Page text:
Maybe you should visit some new places. I live in a city where if I’m wearing the wrong color in a particular neighborhood, I’ll get shot. Gang violence is huge in our nation, and it’s nobody’s fault except the fathers of those boys who kill for initiation.

  25. Thank you for your informative post. I’ve always considered myself a proponent of gun control, but the truth is that I know little about guns–I’m not a member of a military family, no one in my close circle is a cop, and I have personally never shot (or had the desire to shoot) a gun. But I’m also a proponent of the Bill of Rights and enough of a realist to know that guns are a fact of our society. So I’m trying to become a little more knowledgeable about the subject and the views of those who vehemently oppose any kind of gun control, hoping to find room for a balanced approach, even–gasp!–room for compromise. Reading your post when I came across it on Facebook is, I suppose, in the spirit of that self-education.

    I’ve also read over the last few days a little about smart-gun technology, i.e., guns that use identification such as fingerprints to ensure that only the owner can discharge the weapon. It seems to me that this would be something a lot of gun owners would support–no chance of a child accidentally shooting it, no chance for criminals to overpower owners and use the gun against them. I could envision this even as a change that wouldn’t necessarily be legislated, something gun-rights activists could demand from the manufacturers as a common-sense measure. Maybe from your perspective I’m completely in la-la land, but I’m curious to know what your thoughts are about this.

    • Brad Taylor says:

      Honestly, I don’t know enough about the technology to offer an opinion. The technology is still a ways off from being reliable and consistent.

      • This is a great write up about guns. I own a internet gun business and this is the type of information people, politicians, and people that want to ban guns should see and hear. It does not matter how much any pro-gun person talks, they usually cannot persuade an anti-gun advocate and vice versa. I remember years ago I seen a video of a well to do respectable gentleman that was AMAZING at what he could do and he needed no High Capacity Magazines, Assault RIFLES, or evil looking gun. In uses a standard 6 shot revolver. See its not about the Tool the person uses its about the PERSON. For your viewing pleasure.

        http://www.youtube.com/watch?v=lLk1v5bSFPw

    • Steve Gibbs says:

      I have worked in local law enforcement for over 40 years. I remember when they first talked about “smart” guns. First if the gun is locked to a fingerprint, which finger? Would you have to get the same grip with your hand every time? There is not much of the finger pad that actually contacts the trigger, would a partial print do? It is getting a little cold in Indiana, would it work with gloves? The other version I heard talked about is a chip in the gun matching a electronic chip in a ring on your finger. What happens if your strong hand is disabled and you go to your weak hand? Would the firearm still be in range of the chip to function? How often would you have to change batteries ?If you have to go to a gun it has to work and there are quite enough things that can go wrong with that piece of machinery that I would never, ever want to rely on a more complex weapon (you don’t want a “blue screen of death” to pop up when you draw a weapon.) As an after point I would mention that out of nine school districts in this county eight have their own armed police force with patrols going from campus to campus. The last one contracts with off duty police to do the same function.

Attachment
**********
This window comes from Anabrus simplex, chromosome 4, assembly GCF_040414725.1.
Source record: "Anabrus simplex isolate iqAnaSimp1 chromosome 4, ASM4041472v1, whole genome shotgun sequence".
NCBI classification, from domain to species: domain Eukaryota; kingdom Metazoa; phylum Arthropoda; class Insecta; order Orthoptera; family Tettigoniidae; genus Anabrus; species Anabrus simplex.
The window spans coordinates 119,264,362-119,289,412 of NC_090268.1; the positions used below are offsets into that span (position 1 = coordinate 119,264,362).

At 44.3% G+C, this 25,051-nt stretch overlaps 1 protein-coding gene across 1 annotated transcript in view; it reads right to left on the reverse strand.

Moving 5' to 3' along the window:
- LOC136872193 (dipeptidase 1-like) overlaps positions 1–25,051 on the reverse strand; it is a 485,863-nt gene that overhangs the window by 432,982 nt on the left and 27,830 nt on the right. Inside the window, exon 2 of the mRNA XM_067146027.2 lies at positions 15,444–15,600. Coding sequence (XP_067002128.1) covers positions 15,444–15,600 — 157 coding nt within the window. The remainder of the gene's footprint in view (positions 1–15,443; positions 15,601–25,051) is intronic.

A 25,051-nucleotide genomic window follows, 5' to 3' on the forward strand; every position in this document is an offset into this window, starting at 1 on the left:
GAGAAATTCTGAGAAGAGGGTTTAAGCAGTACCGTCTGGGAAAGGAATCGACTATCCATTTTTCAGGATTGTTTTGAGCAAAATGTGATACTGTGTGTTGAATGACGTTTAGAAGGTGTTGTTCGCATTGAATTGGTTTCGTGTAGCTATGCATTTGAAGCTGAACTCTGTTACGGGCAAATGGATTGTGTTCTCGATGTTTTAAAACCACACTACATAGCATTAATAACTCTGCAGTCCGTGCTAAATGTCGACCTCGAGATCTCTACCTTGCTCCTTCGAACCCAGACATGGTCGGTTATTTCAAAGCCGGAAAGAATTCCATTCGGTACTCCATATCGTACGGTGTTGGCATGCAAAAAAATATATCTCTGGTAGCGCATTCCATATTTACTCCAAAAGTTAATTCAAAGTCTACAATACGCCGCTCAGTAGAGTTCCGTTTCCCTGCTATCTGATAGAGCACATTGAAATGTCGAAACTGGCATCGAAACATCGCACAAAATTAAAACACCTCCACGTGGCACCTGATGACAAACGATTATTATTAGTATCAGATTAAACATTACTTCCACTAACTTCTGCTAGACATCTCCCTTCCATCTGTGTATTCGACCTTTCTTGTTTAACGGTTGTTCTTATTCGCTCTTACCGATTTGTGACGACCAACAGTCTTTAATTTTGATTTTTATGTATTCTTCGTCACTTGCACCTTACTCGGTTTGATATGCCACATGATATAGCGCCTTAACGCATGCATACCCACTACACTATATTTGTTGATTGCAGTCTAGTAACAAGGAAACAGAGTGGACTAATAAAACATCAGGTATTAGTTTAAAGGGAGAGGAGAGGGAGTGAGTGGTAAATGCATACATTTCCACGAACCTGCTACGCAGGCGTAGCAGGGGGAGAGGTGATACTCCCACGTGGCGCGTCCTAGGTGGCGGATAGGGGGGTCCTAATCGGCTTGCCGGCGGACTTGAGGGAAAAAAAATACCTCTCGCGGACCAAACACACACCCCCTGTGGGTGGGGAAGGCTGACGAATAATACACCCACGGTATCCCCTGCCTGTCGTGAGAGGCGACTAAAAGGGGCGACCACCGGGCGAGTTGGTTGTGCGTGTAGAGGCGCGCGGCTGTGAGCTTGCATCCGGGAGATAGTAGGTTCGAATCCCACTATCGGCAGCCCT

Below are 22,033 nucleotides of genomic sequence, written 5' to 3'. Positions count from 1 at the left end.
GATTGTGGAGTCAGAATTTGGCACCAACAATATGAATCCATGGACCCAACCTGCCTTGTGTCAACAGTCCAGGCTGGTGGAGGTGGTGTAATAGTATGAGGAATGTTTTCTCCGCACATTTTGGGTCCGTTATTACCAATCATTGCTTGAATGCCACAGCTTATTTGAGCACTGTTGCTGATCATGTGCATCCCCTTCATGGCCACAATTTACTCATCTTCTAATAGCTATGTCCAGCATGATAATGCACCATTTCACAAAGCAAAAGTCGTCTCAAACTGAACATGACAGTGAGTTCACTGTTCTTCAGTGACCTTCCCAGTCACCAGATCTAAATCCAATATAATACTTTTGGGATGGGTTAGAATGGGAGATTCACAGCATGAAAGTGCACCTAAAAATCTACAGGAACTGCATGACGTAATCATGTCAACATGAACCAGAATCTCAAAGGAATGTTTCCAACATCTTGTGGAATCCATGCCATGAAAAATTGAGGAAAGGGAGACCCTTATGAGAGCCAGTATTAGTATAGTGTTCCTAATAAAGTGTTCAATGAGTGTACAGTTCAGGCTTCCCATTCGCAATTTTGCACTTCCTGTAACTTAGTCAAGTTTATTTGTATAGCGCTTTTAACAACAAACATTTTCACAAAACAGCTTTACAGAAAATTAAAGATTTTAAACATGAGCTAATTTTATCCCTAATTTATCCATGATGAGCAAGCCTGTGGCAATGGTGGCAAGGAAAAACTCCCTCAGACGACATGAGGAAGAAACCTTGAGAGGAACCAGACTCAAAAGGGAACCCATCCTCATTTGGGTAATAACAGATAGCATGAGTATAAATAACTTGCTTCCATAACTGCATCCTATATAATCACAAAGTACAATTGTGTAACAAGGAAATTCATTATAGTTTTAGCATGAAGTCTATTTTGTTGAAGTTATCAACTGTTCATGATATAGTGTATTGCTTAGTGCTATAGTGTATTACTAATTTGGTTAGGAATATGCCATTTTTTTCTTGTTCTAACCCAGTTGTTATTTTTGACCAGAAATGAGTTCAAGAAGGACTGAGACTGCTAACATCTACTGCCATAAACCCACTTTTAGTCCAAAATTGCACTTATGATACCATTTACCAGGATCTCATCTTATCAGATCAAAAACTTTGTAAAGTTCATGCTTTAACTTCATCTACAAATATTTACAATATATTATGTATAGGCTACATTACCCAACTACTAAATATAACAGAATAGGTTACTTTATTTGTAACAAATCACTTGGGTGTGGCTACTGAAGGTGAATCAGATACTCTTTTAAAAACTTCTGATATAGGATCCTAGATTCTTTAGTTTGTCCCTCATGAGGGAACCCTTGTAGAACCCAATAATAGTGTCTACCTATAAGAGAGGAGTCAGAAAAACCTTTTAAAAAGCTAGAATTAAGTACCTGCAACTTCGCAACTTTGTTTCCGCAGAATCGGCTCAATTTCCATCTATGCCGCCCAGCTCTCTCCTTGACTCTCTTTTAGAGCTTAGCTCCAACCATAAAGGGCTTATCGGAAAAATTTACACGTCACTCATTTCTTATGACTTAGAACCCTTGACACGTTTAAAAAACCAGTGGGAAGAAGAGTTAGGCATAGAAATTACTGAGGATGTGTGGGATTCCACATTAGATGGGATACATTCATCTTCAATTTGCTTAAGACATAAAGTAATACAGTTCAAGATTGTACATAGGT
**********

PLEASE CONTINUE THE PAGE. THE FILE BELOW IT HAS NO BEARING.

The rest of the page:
By the way Brad, I have a Glock 26 but usually carry the Glock 19 under a shirt sometimes with the larger Glock 19 mags for a reload and it conceals very well indeed.

  26. Jonathan Burns says:

    Brad, good article.

  27. Magazine capacity is certainly a slippery slope. I haven’t heard anyone say, “at least he didn’t have a fully auto weapon with grenade launcher attatchment”. Next time something like this happens and it involves 10 round magazines, do you think people will say “at least he didn’t have a 30 round magazine?” Doubt it.

  28. Thanks for this article. I agree that very few understand these technical issues. Although I also expect that most don’t want to be bothered with them, but I am glad that you have tried.

    However, you might be over-reaching slightly for the sake of your argument when you state the auto-loading Shotguns and .22-LR firearms cannot possibly be spared in any ban on semi-automatics. It is possible to write legislation that specifies different rules for “center-fire” firearms, “rim-fire” firearms, and “shotguns.” In fact, the current crop of California laws already make that distinction. The California AWB has different rules for center-fire firearms and shotguns, and does not apply at all to rim-fire rifles. So, you can make your 10/22 (rim-fire) as black or scary-looking as you want, but you cannot do the same to your off-list AR-15 clone (center-fire). I am not at all a proponent of this approach, but it is a possibility.